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The Lighthouse Letter 2012

Work Begins on New England’s Most Endangered Keeper’s House

In our last newsletter, we described a series of events that is leading to the restoration of New England’s most endangered lighthouse, the Straitsmouth Island Light in Rockport, Massachusetts. That exciting development began with The Lighthouse Preservation Society’s winning a grant competition to document the most endangered historic structure in Essex County, Massachusetts. We successfully nominated the Straitsmouth Island Keeper’s House – a beautiful 1835 Gothic Revival light station on the verge of collapse - on behalf of the building’s owner, the Massachusetts Audubon Society. Within weeks of the architectural laser scan documentation we had won, we were contacted by a major chemical company, which was looking for a “poster child” project to introduce their new chemically modified lumber product, that is said to last 100 years. We again nominated the Straitsmouth Island Keeper’s House to them, and won the company’s agreement to supply the Audubon Society with an in-kind contribution of enough of their new wood product to completely renovate the building’s exterior. During 2012, the Audubon Society finished half the exterior work, restoring the two worst sides of the structure – one of which had already caved-in. The other two remaining exterior sides are scheduled for completion in 2013.

 

U.S. Postal Service to Unveil New England Lighthouse Stamps in 2013

The Lighthouse Preservation Society announces the release of a new set of U.S. postage stamps for 2013, entitled the Lighthouses of New England, which is the latest installment of the Lighthouses of America stamp series that our nonprofit organization has nominated. The stamps will feature one historic lighthouse from each of the five New England coastal states. It will mark the 6th set of 5 American lighthouse stamps that have been issued so far, depicting lighthouses from the various regions of the United States. The immensely popular postal series by noted illustrator Howard Koslow has now featured 30 stamps over the span of 3 decades, making it one of the most popular stamp series in U.S. postal history.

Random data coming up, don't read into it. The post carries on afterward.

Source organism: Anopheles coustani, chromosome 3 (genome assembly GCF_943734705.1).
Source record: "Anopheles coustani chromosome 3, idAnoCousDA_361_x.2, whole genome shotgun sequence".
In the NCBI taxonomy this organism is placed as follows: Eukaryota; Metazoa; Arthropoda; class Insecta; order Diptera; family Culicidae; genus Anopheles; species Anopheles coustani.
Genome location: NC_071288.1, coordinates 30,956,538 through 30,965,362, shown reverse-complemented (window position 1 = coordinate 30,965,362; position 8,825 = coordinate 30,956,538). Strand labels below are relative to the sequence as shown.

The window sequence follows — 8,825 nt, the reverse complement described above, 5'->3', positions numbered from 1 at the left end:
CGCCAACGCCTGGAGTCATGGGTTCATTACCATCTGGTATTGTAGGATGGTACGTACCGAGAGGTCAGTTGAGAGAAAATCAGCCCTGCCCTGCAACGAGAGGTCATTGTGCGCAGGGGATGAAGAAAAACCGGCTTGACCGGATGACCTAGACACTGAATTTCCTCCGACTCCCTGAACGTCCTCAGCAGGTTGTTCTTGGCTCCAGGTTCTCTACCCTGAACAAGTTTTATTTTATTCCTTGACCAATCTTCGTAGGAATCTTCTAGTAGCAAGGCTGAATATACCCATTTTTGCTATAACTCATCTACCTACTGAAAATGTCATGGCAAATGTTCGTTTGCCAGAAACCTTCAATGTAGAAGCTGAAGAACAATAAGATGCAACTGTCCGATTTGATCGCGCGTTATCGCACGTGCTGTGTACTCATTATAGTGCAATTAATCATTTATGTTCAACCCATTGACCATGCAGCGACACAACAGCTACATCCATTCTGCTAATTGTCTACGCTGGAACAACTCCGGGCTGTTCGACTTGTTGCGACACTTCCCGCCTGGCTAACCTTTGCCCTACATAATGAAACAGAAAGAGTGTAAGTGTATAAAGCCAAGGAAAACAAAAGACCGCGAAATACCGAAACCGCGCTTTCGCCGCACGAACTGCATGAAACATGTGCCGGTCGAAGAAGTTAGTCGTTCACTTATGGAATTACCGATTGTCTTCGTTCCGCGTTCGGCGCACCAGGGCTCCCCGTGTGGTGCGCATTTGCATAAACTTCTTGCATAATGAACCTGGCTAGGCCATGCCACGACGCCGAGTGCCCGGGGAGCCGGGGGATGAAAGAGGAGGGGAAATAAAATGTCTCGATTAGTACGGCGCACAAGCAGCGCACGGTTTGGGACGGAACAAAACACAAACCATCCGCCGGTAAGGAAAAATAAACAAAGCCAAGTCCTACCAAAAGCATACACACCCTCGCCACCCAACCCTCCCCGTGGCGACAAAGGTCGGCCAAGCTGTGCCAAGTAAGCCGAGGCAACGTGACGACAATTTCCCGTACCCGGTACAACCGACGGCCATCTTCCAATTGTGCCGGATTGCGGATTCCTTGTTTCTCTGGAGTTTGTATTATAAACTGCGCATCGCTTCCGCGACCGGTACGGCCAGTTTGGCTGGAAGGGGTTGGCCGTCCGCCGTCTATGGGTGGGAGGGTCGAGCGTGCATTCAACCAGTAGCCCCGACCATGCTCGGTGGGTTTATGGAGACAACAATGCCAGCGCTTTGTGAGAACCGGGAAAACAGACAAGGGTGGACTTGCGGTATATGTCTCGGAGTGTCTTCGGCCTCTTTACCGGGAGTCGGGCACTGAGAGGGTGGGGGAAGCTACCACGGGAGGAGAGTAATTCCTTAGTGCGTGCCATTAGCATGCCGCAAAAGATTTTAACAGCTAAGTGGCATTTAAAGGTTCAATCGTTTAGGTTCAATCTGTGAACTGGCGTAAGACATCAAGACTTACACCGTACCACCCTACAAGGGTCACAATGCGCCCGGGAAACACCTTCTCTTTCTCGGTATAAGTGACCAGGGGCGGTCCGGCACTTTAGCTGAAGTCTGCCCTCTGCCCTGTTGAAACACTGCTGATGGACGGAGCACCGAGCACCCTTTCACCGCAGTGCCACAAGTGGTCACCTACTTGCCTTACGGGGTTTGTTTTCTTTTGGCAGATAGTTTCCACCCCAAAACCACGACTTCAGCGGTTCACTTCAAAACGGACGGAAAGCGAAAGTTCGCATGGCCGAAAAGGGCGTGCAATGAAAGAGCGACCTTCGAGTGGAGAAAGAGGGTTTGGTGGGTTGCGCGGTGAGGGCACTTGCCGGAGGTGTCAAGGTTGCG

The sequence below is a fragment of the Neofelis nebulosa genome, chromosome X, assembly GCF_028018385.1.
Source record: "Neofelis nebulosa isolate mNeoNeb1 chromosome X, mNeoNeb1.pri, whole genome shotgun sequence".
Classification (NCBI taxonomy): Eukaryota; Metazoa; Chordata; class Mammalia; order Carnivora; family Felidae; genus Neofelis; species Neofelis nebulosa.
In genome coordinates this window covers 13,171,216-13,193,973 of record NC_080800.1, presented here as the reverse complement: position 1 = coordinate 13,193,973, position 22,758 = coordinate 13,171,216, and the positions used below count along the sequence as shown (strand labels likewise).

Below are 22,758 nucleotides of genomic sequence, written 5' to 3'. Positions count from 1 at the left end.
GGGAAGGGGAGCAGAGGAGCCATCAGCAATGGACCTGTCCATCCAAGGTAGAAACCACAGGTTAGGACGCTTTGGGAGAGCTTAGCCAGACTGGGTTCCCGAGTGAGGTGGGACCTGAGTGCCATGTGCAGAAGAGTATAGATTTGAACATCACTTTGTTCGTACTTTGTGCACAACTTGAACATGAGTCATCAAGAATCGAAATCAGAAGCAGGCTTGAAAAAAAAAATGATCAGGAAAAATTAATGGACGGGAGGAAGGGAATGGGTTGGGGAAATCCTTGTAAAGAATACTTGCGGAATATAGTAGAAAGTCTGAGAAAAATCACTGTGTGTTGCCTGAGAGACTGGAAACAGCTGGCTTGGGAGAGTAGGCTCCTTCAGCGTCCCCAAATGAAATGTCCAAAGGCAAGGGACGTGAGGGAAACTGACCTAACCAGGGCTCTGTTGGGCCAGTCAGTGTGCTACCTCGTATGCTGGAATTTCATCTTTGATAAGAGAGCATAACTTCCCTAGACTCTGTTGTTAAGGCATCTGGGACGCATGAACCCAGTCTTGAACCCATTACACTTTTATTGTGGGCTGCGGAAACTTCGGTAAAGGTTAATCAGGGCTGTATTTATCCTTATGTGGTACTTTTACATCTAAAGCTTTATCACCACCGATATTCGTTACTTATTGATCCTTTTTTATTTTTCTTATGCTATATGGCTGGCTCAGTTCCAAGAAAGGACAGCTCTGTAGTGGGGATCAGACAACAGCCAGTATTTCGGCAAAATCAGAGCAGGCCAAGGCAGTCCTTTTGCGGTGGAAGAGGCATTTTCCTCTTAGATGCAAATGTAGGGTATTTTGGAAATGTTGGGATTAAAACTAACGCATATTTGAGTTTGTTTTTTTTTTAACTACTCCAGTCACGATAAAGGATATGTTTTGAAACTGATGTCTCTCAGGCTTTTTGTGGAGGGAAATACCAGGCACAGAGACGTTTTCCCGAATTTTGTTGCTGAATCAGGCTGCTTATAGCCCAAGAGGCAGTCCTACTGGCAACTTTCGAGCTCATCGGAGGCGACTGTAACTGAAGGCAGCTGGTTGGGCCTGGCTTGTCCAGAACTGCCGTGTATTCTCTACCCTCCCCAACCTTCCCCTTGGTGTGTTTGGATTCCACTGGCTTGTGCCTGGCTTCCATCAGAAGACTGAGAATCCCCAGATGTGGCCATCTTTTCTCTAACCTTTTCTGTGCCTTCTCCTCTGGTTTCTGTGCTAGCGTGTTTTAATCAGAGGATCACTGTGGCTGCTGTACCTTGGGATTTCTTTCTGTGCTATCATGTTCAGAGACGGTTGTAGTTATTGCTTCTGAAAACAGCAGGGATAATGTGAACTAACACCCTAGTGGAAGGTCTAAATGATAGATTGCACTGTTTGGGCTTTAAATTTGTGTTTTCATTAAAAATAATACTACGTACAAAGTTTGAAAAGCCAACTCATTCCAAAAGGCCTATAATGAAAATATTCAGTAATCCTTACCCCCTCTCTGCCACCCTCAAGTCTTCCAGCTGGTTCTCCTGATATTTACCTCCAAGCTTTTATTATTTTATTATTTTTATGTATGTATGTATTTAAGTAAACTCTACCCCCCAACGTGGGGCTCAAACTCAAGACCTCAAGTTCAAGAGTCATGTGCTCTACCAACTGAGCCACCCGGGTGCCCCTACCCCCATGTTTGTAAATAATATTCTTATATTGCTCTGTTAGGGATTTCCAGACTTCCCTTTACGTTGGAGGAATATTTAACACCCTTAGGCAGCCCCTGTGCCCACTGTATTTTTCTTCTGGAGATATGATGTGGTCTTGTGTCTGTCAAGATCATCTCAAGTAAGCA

New and Improved Views at Newburyport Lighthouse

In our ongoing efforts to create a phenomenal dining experience at the society’s Newburyport Lighthouse, we broke out two previously boarded-up windows in the lens room to open up the beautiful view to the north and west of the lighthouse. (See photo). Now, for the first time, diners can view the full length of the Merrimac River as it travels at their feet through historic Newburyport. By opening up the view in this way, we have increased the visibility in the lens room by one-third, so that diners can now look upstream toward the west, as well as downstream toward the ocean, view the steepled city of Newburyport, and watch the beautiful sunsets, all from the comfort of our glass-enclosed lens room.

 

 

 

Historic Plaques to Feature New Logo

When we broke open the two boarded-up windows at the Newburyport Lighthouse this past year, we discovered a large sheet of solid brass behind the woodwork, with a World War I Army insignia printed on it. Wishing to preserve this unexpected find, we cleaned up the brass, created a new design for a Newburyport Range Lights logo, etched it into the brass sheet, and framed it for the tower’s entry room, so that it’s the first thing you see when you enter the lighthouse. This new logo design will also be used on a new historic lighthouse plaque we are planning for the front exterior of the Newburyport Rear Range Light. The bronze plaque will be created to commemorate the completed restoration of the two towers in 2014.